Three nights ago, I watched the home-made video of the aftermath of the horrific Steubenville, Ohio rape of a 16-year-old girl. I can't describe it. Nothing I can say here can match the lack of humanity and decency I heard in the words coming out of that piece of rough film. The starring character, the one that found the whole episode amusing, encounters one faint voice of protest, a voice that wasn't loud enough. The loudest voice ruled. I kept turning it off. But then I decided to go the distance and watch the whole 12 minutes and 29 seconds. As a violence prevention supporter for 20 years, and a social worker for almost 10 years before that, I told myself I should have been better prepared. I wasn't. I had trouble sleeping.
When I woke up the next morning, I suddenly remembered watching a "scenario" that had an eerie similarity to the prelude of what led up to the events in Steubenville.
It was about ten years ago, in a middle school gymnasium in Sioux City, Iowa. I watched a scene where an intoxicated teenage girl, who was barely able to walk, was being led out of a party by a teenage boy. The scene was set up to illustrate the tension of that moment. Suddenly a girl, and another boy she knew, sensing the danger, approached and intervened to take her to safety. It wasn't real, it was a scenario from a program called Mentors in Violence Prevention and acted out by high school future "mentors" in an all-day training.
The Mentors in Violence Prevention (MVP) Model was co- founded by internationally-known speaker, author, and activist Jackson Katz 20 years ago at Northeastern University's Center for the Study of Sport in Society 20 years ago. It's an innovative gender violence, bullying, and school violence prevention program that uses the "bystander" model to give students choices in how to approach potentially dangerous situations by creating real life scenarios like the one above.
MVP asks both young girls and young boys to be what is called "an active bystander." Another word being used today is "upstander," a term that became better known when the movie Bully premiered, and one used frequently now as part of the movement that grew out of the 2012 documentary. Now, more than ever, we need to create more "upstanders" and not only among our youth, but in partnership with parents, school staff, and finally, the whole community. Can we prevent every incident of violence, bullying, or sexual assault? I think not. But changing the power of the old message that "boys will be boys' and "kids will be kids" and implementing bystander or "upstander" programs in schools nationwide is a step in the right direction.
Both terms make sense when you are asking kids to go outside their comfort zone and have the courage to stand up for their peers to prevent the violence we hear about too often in this country. The term "bystander" isn't that new but we are gathering more data on how it works. Dr. Alan Heisterkamp, a violence prevention consultant and trainer at the University of Northern Iowa, says, "Today, we know more about the impact that active bystanders, sometimes referred to as "upstanders," have on reducing the frequency of harmful or abusive behaviors among youth and adults alike."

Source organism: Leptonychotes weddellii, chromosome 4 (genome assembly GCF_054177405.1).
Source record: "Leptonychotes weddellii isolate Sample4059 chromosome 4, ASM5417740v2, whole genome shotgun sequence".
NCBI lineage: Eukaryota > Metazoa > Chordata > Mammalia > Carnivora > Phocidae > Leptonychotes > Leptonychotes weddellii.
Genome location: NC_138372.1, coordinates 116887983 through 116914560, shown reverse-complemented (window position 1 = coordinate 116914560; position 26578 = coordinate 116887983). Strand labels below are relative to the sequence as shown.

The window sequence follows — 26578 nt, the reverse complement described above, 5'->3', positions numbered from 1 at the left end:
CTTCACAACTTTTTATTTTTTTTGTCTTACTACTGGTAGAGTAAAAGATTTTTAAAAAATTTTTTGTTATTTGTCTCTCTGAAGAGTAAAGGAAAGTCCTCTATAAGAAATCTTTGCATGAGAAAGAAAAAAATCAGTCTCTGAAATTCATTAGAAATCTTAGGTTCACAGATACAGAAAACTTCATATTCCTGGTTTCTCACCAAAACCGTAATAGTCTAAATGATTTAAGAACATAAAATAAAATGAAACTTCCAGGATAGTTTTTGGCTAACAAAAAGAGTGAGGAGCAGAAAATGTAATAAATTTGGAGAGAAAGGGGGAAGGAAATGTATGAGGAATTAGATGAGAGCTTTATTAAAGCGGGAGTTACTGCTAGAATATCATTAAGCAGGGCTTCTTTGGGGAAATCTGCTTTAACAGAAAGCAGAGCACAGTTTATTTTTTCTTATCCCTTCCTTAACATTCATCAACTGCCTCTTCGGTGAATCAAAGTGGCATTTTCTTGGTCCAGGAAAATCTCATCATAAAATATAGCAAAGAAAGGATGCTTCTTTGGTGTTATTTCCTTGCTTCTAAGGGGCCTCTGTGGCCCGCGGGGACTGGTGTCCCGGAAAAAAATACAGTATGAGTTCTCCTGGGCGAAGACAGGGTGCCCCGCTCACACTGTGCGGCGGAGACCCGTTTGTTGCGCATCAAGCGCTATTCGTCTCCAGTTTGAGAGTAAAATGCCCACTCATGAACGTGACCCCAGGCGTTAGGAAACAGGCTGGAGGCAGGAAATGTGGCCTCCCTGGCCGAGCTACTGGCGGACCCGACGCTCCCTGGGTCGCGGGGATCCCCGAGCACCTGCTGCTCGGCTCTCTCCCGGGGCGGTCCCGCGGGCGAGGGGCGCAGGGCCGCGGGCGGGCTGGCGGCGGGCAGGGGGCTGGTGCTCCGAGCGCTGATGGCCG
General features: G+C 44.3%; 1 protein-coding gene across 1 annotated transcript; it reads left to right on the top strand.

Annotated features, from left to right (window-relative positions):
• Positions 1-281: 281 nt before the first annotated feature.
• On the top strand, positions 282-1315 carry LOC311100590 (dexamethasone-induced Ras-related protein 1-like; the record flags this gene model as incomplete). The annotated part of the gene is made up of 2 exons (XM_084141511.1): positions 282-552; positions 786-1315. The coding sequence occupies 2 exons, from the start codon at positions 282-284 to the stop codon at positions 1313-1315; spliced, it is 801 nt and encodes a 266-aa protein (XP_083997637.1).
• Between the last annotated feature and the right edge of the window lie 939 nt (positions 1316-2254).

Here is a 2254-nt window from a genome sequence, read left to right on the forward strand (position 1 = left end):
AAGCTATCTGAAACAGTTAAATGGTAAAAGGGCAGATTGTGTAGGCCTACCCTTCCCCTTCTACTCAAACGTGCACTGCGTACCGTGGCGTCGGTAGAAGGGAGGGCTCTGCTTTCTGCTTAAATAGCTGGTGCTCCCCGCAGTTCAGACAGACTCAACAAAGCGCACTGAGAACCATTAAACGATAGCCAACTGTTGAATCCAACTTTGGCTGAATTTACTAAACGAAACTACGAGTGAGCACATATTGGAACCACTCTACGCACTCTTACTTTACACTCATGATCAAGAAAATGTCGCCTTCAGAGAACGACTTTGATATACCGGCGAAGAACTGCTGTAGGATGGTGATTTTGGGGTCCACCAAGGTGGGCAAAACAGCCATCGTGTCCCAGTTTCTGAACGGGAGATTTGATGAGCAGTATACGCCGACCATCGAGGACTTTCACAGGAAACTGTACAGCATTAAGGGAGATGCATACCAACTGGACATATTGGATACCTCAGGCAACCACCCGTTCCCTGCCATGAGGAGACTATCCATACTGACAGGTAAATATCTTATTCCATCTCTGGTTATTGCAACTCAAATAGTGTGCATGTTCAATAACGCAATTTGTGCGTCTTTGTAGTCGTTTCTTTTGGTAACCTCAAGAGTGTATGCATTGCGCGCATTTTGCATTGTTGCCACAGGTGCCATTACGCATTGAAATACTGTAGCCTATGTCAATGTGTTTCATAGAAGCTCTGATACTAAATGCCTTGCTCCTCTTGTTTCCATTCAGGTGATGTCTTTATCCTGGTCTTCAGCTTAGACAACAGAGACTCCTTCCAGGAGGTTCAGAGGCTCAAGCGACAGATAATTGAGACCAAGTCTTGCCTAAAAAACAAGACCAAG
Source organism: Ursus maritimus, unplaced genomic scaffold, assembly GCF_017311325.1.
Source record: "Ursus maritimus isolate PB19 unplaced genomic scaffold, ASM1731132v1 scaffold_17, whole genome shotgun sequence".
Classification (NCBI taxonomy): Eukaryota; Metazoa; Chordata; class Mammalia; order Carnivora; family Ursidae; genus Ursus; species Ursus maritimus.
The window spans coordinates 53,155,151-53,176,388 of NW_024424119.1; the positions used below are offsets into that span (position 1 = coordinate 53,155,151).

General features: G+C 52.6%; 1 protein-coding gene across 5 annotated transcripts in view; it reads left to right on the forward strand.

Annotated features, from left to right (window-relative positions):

He's right. Newsweek wrote in 2009 about studies he did at a pilot high school in Iowa over 10 years ago,
"One study found that after the Sioux City School District in Iowa implemented the MVP program, the number of freshman boys who said they could help prevent violence against women and girls increased by 50 percent. The number of ninth-grade boys who indicated that their peers would listen to them about respecting women and girls increased by 30 percent."
New data can be found here.
As a consultant to Waitt Institute for Violence Prevention, Dr. Heisterkamp was one of the first trainers to work with MVP in high schools in combination with an outstanding curriculum we've used for many years called "Coaching Boys into Men' (CBIM). This Futures Without Violence program, piloted in 2005, uses the power of adult mentors, particularly athletic coaches with young male athletes, in changing cultures to prevent gender violence and sexual assault. A three-year evidence-based CDC study in 16 Sacramento, California high schools showed that student athletes who participated in CBIM were more likely to call out abusive behavior among their peers than those outside the program. Dr. Heisterkamp found that using both programs together was vital in challenging old and dangerous social norms that allowed incidents like Steubenville to happen. CBIM is now used in dozens of locations across the country and plans on expanding their map, as does Mentors in Violence Prevention, and they're doing it together in high schools across the country. See more here.
In the past ten years, we've had many young people who've worked with both Mentors in Violence Prevention and Coaching Boys into Men approach us with stories of "standing up," not standing by. The Bully Project has seen hundreds, if not thousands, of kids talking about what the power of a voice, a gesture, or a supportive intervention can do. Listening to those kids, and hearing those stories, I have hope.